The Dodgers got a multi-billion TV deal and their own channel. The owner of that channel, Time-Warner, is tasked with making sure as many people see that channel as possible. To do that, Time-Warner has to convince other carriers — like DirecTV and other cable companies — to add the Dodgers channel. If they do that, it’ll cost those other company’s subscribers an awful lot of money, as sports rights fees are expensive.
According to the L.A. Times, Time-Warner is having some trouble convincing other companies to carry it:
Hundreds of thousands could miss out on watching their team on television this season because of a skirmish between its new TV home and local pay-TV distributors.
Set to debut Feb. 25, SportsNet LA, which is owned by the Dodgers and run by Time Warner Cable, has yet to sign agreements that would make it available in the majority of Los Angeles pay-TV homes.
The kicker: for the first time ever you can’t use rabbit ears to pick up Dodgers games over the air. You have to subscribe to a cable or satellite provider, and even if you do, you may not get your Dodgers if that carrier doesn’t have the channel. The Dodgers will still get their money — Time-Warner has guaranteed it — but how Time-Warner can make money on this without getting others to go along is an open question.
Eventually some will cave. They usually do. But as history shows, bubbles don’t perpetually inflate. They eventually pop. One wonders if the Dodgers/Time-Warner deal isn’t where the big TV money in baseball bubble pops.
The Giants have acquired All-Star infielder Eduardo Nunez from the Twins in exchange for minor league pitcher Adalberto Mejia, the club announced on Thursday night.
Nunez, 29, went 0-for-4 in Thursday night’s game against the Orioles. He’s hitting .296/.325/.439 with 12 home runs, 47 RBI, 49 runs scored, and a league-best 26 stolen bases in 391 plate appearances this season. Nunez has played mostly at shortstop this season, but has also logged significant time at third base and a handful of games at second base, so he’ll give the Giants some versatility.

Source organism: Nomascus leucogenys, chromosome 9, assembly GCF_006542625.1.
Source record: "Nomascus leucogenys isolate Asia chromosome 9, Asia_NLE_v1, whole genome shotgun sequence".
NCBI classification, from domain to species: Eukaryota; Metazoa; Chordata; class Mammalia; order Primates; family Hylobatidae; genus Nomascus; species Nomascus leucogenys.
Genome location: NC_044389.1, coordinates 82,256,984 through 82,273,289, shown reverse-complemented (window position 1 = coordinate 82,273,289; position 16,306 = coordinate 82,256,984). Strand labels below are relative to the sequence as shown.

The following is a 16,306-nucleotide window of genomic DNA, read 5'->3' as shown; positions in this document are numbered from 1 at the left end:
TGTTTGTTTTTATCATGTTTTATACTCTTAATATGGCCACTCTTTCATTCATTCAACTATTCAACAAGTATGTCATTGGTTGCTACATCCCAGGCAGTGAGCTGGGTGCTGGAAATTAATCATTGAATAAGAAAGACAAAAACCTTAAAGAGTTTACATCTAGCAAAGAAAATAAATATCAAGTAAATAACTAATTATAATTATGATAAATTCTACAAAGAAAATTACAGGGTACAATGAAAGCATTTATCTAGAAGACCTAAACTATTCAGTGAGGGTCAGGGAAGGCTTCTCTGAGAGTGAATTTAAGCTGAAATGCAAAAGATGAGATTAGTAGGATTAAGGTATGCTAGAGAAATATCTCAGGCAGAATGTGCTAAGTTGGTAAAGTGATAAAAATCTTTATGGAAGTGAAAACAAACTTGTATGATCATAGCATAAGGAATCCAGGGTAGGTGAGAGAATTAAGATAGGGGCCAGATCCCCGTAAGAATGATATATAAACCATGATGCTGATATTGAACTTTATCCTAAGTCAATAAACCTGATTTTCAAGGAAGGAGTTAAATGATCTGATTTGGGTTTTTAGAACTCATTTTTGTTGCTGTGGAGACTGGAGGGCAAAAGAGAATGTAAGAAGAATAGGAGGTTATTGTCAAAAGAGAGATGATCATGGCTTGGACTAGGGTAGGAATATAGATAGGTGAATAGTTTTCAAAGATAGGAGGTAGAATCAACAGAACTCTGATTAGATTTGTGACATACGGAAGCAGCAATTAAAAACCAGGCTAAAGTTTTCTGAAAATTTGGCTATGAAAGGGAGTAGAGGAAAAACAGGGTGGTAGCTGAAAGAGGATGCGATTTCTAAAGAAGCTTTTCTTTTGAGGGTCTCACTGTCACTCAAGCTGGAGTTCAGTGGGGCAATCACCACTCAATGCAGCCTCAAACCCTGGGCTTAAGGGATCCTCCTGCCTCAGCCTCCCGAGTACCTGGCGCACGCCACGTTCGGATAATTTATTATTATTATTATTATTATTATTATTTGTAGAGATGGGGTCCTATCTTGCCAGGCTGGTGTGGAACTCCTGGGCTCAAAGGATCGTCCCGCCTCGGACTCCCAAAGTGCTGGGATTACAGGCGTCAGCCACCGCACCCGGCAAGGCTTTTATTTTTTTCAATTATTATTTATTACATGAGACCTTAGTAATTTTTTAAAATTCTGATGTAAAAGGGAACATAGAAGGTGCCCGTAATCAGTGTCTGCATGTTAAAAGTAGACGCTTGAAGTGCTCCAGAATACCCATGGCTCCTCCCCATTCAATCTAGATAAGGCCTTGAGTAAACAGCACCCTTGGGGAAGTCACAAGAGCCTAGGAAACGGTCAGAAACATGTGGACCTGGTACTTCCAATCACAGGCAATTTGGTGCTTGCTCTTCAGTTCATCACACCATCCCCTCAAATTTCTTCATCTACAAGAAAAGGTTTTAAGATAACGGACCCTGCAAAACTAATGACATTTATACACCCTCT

Nunez will likely play a lot of third base for the Giants as Matt Duffy is still sidelined with a strained left Achilles. He’s earning $1.475 million this season and will enter his third and final year of arbitration eligibility heading into 2017.
Mejia, 23, was considered the Giants’ seventh-best prospect by MLB Pipeline. He earned a promotion to Triple-A Sacramento last month after posting a 1.94 ERA with Double-A Richmond. In seven starts with Sacramento, he has a 4.20 ERA with a 43/11 K/BB ratio in 40 2/3 innings.
With a roster spot open, the Twins called up infield prospect Jorge Polanco from Triple-A Rochester, per MLB.com’s Rhett Bollinger.
Bob Nightengale of USA TODAY reports that the Mariners have received “strong” trade interest for starter Taijuan Walker. The right-hander is currently on the mend from tendinitis in his right foot. He’ll throw a bullpen on Friday at Wrigley Field with scouts in attendance.
Walker, 23, has a 3.66 ERA with an 80/18 K/BB ratio in 86 innings this season. It’s his first bit of sustained success at the major league level. What’s arguably just as intriguing is the fact that Walker will be under team control through 2020.
The Mariners have been hovering around .500 for the last month and entered Thursday six games behind the first-place Rangers in the AL West and 4.5 games out of the second AL Wild Card slot, behind three other teams as well as the two Wild Card leaders. It’s enough uncertainty which could push the Mariners to sell.